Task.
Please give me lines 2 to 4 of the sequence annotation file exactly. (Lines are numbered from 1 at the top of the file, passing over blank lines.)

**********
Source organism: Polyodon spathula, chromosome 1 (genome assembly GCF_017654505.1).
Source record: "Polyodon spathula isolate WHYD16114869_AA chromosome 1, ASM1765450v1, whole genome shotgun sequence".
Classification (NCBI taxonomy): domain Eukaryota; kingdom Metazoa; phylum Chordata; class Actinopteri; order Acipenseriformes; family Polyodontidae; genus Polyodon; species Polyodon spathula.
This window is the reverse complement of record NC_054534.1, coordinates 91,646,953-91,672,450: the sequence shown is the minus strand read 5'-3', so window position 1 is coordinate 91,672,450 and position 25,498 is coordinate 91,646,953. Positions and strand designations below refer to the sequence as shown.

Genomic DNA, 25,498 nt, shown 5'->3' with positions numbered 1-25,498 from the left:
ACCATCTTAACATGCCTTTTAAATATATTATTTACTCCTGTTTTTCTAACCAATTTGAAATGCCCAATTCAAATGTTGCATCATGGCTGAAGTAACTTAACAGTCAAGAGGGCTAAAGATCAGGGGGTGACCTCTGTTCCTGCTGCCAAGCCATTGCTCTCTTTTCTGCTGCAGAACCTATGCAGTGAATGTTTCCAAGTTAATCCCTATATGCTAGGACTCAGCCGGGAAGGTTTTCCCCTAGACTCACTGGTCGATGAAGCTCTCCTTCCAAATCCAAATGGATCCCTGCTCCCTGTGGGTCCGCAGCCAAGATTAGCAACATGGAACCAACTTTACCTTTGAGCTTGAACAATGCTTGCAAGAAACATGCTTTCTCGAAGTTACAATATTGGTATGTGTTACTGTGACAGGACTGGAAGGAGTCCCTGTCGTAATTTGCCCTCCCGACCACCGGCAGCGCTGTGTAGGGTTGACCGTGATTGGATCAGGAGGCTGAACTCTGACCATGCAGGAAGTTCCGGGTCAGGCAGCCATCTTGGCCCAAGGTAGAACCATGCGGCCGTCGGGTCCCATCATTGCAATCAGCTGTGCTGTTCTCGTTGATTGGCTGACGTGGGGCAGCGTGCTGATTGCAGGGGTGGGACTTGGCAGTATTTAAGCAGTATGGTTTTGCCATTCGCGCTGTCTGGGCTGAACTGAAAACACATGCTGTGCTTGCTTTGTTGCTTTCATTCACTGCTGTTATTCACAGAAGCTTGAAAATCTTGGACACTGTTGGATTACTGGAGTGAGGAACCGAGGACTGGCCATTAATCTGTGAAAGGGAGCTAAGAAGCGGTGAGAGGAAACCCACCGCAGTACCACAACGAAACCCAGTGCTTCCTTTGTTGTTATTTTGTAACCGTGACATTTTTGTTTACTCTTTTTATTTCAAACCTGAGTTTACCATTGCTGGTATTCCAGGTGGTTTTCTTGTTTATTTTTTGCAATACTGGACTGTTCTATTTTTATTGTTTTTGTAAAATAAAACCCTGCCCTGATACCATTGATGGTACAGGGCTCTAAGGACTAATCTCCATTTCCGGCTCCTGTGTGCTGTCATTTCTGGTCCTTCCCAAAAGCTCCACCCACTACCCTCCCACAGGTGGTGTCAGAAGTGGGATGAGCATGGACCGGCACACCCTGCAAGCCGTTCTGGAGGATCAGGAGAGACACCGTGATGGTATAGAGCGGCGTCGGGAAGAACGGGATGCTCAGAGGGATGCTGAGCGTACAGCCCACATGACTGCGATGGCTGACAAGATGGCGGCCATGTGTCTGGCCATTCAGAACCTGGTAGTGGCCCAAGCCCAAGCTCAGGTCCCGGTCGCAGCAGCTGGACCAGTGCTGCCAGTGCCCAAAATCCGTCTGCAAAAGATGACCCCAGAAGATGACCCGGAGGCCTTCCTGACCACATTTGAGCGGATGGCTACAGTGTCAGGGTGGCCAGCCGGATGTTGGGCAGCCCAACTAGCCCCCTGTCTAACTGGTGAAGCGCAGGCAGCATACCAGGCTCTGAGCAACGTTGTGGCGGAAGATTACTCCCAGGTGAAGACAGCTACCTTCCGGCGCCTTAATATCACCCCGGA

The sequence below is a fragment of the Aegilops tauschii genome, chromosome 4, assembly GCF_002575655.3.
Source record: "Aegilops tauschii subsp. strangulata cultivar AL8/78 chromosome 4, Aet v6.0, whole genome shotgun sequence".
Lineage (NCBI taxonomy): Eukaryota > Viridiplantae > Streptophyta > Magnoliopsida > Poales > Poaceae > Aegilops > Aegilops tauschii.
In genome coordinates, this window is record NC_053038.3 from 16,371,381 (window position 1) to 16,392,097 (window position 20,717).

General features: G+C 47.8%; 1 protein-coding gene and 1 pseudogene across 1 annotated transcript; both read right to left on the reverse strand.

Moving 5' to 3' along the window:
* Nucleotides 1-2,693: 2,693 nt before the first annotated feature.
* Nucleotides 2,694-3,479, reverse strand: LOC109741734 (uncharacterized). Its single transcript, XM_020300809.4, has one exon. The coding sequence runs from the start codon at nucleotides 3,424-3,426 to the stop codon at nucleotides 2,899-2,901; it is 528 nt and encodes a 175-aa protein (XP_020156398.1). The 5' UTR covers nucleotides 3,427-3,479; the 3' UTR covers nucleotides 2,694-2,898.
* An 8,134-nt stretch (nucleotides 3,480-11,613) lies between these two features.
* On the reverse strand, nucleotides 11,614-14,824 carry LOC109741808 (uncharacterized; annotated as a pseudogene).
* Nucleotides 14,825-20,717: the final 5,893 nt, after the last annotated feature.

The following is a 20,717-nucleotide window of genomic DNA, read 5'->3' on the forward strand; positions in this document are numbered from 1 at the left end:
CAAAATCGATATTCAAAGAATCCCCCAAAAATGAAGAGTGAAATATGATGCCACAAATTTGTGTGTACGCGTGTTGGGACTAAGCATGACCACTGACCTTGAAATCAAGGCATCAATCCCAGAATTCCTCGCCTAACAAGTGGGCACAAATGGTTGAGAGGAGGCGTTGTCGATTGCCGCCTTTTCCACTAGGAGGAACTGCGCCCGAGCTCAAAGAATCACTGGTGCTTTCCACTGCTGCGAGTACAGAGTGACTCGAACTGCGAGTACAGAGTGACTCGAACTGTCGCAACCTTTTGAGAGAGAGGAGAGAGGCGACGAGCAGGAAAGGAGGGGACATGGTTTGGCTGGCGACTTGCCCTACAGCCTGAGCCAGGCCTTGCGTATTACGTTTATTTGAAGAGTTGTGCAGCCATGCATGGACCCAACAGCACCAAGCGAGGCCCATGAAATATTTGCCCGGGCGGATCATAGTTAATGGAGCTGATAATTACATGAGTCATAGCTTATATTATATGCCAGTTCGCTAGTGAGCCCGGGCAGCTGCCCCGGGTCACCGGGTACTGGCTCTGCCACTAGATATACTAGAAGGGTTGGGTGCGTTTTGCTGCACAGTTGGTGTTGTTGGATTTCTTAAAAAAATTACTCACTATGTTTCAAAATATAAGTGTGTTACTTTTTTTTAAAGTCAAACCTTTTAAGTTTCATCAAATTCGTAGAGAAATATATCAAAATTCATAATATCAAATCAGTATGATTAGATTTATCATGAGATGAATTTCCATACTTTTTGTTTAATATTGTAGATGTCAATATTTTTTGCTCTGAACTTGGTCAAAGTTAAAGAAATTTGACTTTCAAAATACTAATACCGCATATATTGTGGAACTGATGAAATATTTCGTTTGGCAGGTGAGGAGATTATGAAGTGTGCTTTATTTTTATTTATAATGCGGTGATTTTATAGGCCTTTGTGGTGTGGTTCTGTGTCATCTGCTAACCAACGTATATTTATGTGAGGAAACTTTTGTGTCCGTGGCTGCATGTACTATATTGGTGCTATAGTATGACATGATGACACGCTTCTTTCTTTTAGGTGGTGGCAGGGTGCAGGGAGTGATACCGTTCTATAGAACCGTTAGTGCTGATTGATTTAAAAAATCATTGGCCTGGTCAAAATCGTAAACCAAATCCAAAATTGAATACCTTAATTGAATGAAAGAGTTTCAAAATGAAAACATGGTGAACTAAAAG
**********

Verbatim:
Source record: "Polyodon spathula isolate WHYD16114869_AA chromosome 1, ASM1765450v1, whole genome shotgun sequence".
Classification (NCBI taxonomy): domain Eukaryota; kingdom Metazoa; phylum Chordata; class Actinopteri; order Acipenseriformes; family Polyodontidae; genus Polyodon; species Polyodon spathula.
This window is the reverse complement of record NC_054534.1, coordinates 91,646,953-91,672,450: the sequence shown is the minus strand read 5'-3', so window position 1 is coordinate 91,672,450 and position 25,498 is coordinate 91,646,953. Positions and strand designations below refer to the sequence as shown.